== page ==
Panacea

CAN WE TALK LIKE ADULTS?

The second reason people may have a challenge handling their conflict is their conflict resolution styles. There are three kinds of conflict resolution styles; the fighter, the avoider, and the resolver.

THE FIGHTER: The fighter is that person who would generally have a screaming match. They say what they feel like they feel it, and may or may not use abusive words. For many of these people, once they have had is an exchange, they are done and can now calm down.

THE AVOIDER: An avoider is a person that doesn’t want to hurt anybody, or be hurt by any. They do not generally like conflict, so they run away from conflict.

You may find them visibly angry, but they will not say anything; instead, they would suppress their feelings turning the attention to other things like; food, eating more during the times, bury themselves in work, go out with friends for long hours or go on a spending spree. Some could go shopping, even buy things they don’t need or have a fling/one-night stand, etc. They do not confront their issues.

THE RESOLVER: The resolvers are the type of people that will sit together and discuss their issues on a ‘round table,’ without screaming, reprimanding, or criticising the other person, taking turns to speak and listen. These people use the ‘I’ statements very well in expressing their feelings, say what they feel about the issue, and come to a compromise.

When people of the same conflict resolution style get married, it’s usually easier for them since they understand each other.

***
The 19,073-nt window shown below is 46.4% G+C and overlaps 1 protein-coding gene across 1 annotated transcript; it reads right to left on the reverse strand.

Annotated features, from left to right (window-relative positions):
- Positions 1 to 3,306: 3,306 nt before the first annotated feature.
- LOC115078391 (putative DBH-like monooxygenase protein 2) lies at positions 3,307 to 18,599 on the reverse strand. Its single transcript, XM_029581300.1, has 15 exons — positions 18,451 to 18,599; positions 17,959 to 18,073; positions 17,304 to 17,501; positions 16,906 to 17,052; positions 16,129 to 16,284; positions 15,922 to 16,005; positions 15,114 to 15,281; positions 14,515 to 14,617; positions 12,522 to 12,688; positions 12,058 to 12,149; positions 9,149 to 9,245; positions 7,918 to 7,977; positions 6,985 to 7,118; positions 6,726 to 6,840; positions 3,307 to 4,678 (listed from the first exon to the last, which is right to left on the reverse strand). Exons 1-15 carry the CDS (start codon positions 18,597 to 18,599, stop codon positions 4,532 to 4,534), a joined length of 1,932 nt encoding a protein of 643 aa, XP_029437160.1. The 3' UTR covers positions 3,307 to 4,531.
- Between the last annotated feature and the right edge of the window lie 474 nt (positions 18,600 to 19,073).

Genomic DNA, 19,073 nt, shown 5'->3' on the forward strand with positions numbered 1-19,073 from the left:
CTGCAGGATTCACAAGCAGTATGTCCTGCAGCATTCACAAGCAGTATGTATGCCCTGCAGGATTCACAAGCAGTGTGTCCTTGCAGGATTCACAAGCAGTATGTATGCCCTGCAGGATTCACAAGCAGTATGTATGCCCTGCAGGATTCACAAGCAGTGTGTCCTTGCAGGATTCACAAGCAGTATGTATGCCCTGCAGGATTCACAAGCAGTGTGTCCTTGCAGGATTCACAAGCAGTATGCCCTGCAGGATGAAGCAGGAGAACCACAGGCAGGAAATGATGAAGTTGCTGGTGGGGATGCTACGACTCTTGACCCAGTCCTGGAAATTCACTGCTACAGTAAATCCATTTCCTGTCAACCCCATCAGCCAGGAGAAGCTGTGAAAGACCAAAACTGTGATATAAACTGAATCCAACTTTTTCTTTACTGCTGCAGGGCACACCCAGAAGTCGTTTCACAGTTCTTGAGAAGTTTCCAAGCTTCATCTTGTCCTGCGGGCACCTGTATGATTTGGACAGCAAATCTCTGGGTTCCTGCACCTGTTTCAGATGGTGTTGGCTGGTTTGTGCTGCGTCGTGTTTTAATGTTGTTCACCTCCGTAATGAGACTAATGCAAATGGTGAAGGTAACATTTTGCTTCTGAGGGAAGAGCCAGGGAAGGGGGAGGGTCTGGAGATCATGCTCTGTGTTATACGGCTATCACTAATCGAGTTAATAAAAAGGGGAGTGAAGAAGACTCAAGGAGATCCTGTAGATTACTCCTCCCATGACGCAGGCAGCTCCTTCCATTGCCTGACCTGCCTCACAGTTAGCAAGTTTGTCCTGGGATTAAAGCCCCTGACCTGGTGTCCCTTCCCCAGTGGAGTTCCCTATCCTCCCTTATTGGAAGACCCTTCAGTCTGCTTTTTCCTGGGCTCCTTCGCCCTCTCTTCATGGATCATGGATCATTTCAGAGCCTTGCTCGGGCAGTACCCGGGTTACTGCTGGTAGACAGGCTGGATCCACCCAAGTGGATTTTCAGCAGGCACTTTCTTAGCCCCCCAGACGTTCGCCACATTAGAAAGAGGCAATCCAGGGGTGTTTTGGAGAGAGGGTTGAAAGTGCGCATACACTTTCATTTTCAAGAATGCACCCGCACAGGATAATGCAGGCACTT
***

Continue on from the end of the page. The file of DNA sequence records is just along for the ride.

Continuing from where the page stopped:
Challenge is when people marry others that have different conflict resolution styles with them. Like an avoider marrying a resolver, every time the resolver would ask for a sit-down, the other person would give an excuse why the time is not convenient or claim there is nothing wrong.

I remember Emeka and Ene’s story; Emeka is a classic fighter. He would shout when angry, sometimes would stand to his feet to express his feelings.

In his opinion, he used the words that best describe his feelings and the situation, but every time he talked on top of his voice to Ene (a resolver), she would excuse herself from the room. An action he considers very disrespectful.

She could not comprehend how an enlightened man like Emeka would shout at the top of his voice as if she or their children are his enemies. For her, his words and actions are hurtful, and for days after, she would still be nursing her wounds from the “screaming match.”

Her plea to him for years has been ‘can we talk like adults about this please?’ He feels insulted by this statement and says she is insulting him.

When we have people of different conflict resolution styles getting married, they would have to let each other know what’s happening to them emotionally. Why they act the way they do and work at a more agreeable system to resolve their conflicts.

Ene could say to her husband during a fight; you are beginning to raise your voice, and right now, I feel like running away. Can you make this conversation a little safer for me? Or can we talk about this later?

Emeka would have to learn to wait and speak when he is less angry, resisting the urge to say anything that comes to him when he is angry. He would have to learn self-soothing techniques.

Nancy Oblete

Leave a Reply

Your email address will not be published. Required fields are marked *